How Does Sleep Apnea Impact the Brain?
It is widely known these days that obstructive sleep apnea can present a wide range of dangerous complications for someone’s health.Now, there is also mounting research that the condition has negative impacts on brain structure and function. Obstructive sleep apnea has been connected to varying medical problems including high blood pressure, heart disease and type ii diabetes.
According to new research from the ucla school of nursing, published online in the journal of sleep research, people with sleep apnea show significant changes in the levels of two important brain chemicals, which could be a reason that many have symptoms that impact their day-to-day lives.
It may seem logical that if you don’t get a good night’s sleep, you won’t feel alert the next day and will therefore be forgetful. But the impact of sleep apnea is much more serious than that. According to a study published by the american academy of sleep medicine in 2017, people with severe, untreated sleep apnea had significant damage in multiple areas of the brain.
However, the effects of sleep apnea on the brain can be just as alarming. It is vital to consider what sleep deprivation or air deprivation during sleep can do to the human brain. Understanding how this surprisingly common disorder impacts the brain brings home the point that those who suffer from sleep apnea need to seek treatment as some damage when caught quickly is reversible.
Sleep deprivation had a similar negative impact when researchers looked at beta-amyloid levels in the brain, according to a paper published in april 2018 in the proceedings of the national academy of sciences of the united states of america. It’s important to raise awareness of the potential risk that sleep apnea may pose for cognitive decline and make anyone who notices sleep apnea symptoms (like snoring, daytime drowsiness, having a dry mouth when you wake up, or morning headache) tell their doctor and get screened for sleep apnea, carvalho says.
Being overweight makes you more prone to instances of apnea, but studies have shown that apnea makes your body less likely to burn fat easily which compounds the problems. Sleep loss can lead to irreversible brain cell damage. This causes a decline in memory, recall, focus, and cognitive functions which can impact just about every area of your day to day life.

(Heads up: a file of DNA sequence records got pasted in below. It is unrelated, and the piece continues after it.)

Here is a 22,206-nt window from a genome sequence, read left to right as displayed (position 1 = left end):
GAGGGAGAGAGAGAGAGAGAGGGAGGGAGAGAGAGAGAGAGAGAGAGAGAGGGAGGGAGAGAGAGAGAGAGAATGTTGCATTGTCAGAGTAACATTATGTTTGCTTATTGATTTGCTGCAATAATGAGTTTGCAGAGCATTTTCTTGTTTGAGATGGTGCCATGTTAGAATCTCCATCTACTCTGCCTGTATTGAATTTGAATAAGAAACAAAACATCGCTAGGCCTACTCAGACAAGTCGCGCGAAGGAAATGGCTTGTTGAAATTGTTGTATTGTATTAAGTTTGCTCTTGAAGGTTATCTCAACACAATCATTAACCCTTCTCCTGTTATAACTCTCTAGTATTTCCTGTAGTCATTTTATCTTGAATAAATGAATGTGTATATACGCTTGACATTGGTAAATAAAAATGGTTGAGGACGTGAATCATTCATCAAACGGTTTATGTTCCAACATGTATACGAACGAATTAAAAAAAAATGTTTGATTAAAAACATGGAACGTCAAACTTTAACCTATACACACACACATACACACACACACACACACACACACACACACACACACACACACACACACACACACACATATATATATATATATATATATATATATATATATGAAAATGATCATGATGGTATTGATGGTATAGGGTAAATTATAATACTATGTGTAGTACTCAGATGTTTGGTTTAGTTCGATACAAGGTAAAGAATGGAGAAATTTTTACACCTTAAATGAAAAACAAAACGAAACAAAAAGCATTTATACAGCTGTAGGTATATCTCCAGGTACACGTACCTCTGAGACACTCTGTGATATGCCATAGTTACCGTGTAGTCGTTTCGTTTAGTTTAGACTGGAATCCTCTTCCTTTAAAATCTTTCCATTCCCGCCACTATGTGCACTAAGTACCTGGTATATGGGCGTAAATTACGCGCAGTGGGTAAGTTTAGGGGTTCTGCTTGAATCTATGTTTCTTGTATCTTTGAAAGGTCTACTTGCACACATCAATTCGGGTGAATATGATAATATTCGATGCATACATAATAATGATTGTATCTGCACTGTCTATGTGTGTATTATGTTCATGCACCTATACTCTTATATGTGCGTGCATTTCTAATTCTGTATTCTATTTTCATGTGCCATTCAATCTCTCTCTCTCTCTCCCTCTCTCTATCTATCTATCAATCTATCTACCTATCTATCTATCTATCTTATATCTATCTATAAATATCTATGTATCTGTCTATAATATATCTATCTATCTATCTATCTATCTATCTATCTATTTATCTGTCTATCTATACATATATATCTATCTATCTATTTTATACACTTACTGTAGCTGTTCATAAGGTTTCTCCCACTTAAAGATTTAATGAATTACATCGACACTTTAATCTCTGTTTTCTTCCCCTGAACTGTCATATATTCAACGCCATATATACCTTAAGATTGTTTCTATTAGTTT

Sleep Apnea and Memory Loss
Jackson, a vice-chancellor’s senior research fellow in rmit’s school of biomedical and health sciences, said the results showed the need for further studies to better understand the role of untreated osa on memory processing.“brain scans of people with sleep apnea show they have a significant loss of grey matter from regions that overlap with the autobiographic memory network,” she said.
Changes in brain matter and damage to neurons caused by sleep deprivation can lead to memory loss and other complications. Recent studies have shown that sleep apnea also changes the levels of neurotransmitters in the brain. What does this mean? the good news is, this damage may be reversible.
Another side of the explanation ‘why is sleep apnea linked to memory loss?’ is subject to physiology. The regular flow of oxygen keeps our brain in shape. Once your breathing gets interrupted due to sleep apnea, your brain faces temporary but multiple oxygen shortfalls.
Daytime confusion and memory loss are known symptoms of sleep apnea; people with the condition often rouse hundreds of times a night (without fully waking) and are tired and forgetful the next day. But a study in the june 27, 2008, edition of the journal neuroscience letters suggests that there may be more to it than just that. What you can do to protect yourself. Ucla researchers plan to study whether vitamin b1 (also known as thiamin) supplements might help sleep apnea patients regain some of their lost brain tissue. The vitamin helps move glucose into the cells, preventing their death from oxygen starvation, and physicians currently use it to treat this type of memory loss in alcoholic patients.
Sleep apnea may hasten memory and thinking declines, leading to earlier diagnoses of mild cognitive impairment and alzheimer’s disease, suggests a study released thursday. Patients with sleep apnea were, on average, diagnosed with mild cognitive impairment (mci) nearly 10 years earlier than those who didn’t suffer from breathing problems during their slumber, according to new york university researchers.
“Given that so many older adults have sleep breathing problems, these results are exciting –we need to examine whether using cpap could possibly help prevent or delay memory and thinking problems.”. Ash stressed the importance of getting diagnosed and dealing with sleep problems, since in addition to memory decline, snoring and sleep apnea have also been linked to an increased risk of stroke, heart attack, and other life-threatening conditions.